Roughly a year after establishing a presence in Canada’s largest technology park, the University of Ottawa is ramping up its Kanata North operations and cementing its role as a partner in accelerating the growth of the local tech ecosystem.
The school officially opened its satellite campus in November 2018 on the second floor of the office tower at 535 Legget Dr. as the first step in a planned multi-phase investment in its Kanata North presence.
uOttawa Kanata North launched with a series of events aimed at forging closer ties with west-end businesses and recently turned to a well-known figure in the local tech community to champion opportunities for closer collaboration between industry and academia.
Veronica Farmer, the founder of TrueCourse Communications who recently served as the interim executive director and director of operations at the Kanata North Business Association, joined uOttawa Kanata North in late 2019 as its director of partnerships and commercialization.
“I’m here to support those companies in succeeding and scaling,” Farmer said. “The University of Ottawa can bring talent, we can bring training and we can bring solutions. There is a huge opportunity here.”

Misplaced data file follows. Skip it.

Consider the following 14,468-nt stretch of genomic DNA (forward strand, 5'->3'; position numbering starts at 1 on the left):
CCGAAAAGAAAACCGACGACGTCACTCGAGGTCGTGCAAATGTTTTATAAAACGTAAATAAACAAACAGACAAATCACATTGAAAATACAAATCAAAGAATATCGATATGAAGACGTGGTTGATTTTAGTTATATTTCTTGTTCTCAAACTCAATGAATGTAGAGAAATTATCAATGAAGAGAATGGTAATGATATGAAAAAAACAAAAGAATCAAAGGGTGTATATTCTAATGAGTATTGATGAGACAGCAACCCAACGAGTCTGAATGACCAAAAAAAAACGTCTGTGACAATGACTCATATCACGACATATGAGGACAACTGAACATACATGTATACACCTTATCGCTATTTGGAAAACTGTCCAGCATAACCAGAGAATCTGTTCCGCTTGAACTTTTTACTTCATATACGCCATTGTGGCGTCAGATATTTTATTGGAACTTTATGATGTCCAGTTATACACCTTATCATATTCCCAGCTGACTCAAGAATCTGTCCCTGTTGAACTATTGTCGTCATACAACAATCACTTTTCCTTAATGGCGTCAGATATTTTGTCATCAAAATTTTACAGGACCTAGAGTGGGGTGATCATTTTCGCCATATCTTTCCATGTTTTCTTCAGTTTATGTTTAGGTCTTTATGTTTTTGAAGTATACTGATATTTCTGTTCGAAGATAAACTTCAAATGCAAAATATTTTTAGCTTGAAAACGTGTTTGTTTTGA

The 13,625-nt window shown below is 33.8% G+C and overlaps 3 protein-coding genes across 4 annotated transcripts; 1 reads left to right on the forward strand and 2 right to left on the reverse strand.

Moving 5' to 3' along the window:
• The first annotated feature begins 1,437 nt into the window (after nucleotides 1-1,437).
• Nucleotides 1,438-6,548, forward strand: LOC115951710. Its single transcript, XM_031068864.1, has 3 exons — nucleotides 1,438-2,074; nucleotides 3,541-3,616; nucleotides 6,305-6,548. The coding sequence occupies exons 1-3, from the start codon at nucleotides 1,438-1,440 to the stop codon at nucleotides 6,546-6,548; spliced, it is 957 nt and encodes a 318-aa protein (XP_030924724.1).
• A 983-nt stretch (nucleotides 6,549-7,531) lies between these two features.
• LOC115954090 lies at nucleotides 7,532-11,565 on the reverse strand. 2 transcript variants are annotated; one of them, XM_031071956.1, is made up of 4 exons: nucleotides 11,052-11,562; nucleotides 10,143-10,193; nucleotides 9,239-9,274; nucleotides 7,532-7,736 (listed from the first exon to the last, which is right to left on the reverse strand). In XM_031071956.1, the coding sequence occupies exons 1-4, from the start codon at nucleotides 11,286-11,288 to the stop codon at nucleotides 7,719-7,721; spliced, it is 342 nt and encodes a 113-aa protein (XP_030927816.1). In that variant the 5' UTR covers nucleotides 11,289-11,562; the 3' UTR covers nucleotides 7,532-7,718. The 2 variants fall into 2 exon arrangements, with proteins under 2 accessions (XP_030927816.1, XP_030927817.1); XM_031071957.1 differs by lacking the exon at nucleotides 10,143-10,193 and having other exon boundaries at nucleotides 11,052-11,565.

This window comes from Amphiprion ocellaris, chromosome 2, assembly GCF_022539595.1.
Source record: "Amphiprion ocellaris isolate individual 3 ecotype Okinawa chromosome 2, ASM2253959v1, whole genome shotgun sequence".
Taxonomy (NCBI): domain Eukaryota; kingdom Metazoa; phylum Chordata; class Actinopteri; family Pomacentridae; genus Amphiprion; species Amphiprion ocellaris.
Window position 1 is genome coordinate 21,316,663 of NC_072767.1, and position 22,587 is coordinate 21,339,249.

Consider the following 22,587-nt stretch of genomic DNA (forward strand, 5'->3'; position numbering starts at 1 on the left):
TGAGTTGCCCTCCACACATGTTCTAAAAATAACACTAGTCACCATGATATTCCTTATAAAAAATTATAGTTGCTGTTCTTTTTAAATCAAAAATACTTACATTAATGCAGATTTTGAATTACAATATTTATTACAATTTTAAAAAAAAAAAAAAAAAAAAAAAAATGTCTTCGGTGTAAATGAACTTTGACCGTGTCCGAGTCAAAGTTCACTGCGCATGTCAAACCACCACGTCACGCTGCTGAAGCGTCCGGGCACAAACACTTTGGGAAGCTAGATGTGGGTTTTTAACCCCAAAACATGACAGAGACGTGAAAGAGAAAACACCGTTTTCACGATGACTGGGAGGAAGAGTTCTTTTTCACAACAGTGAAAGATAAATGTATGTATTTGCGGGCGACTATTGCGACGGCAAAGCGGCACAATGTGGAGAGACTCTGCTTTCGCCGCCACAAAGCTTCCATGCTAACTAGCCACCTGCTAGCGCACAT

With one of Canada’s top-ranked co-op programs and cohorts of highly sought-after graduates, the University of Ottawa provides a diverse and continuous pipeline of talent to Kanata North companies.
There are already nearly 300 University of Ottawa co-op students working in the tech park at any given time, plus more than 4,100 uOttawa alumni at various stages of their career.
The uOttawa Kanata North campus brings talent closer to the companies that need skilled workers, and brings companies closer to uOttawa’s outstanding talent pool.
There are several entities within the University of Ottawa that help professionals upgrade and broaden their skill sets – empowering engineers to become successful sales professionals, for example, or turning team leaders into effective project managers.
The school’s Professional Development Institute crafts various courses and programming that’s specific to mid-level managers, while the Telfer School of Management offers various certificate programs as well as customized options. Additionally, various faculties at the school work directly with companies to create customized training programs.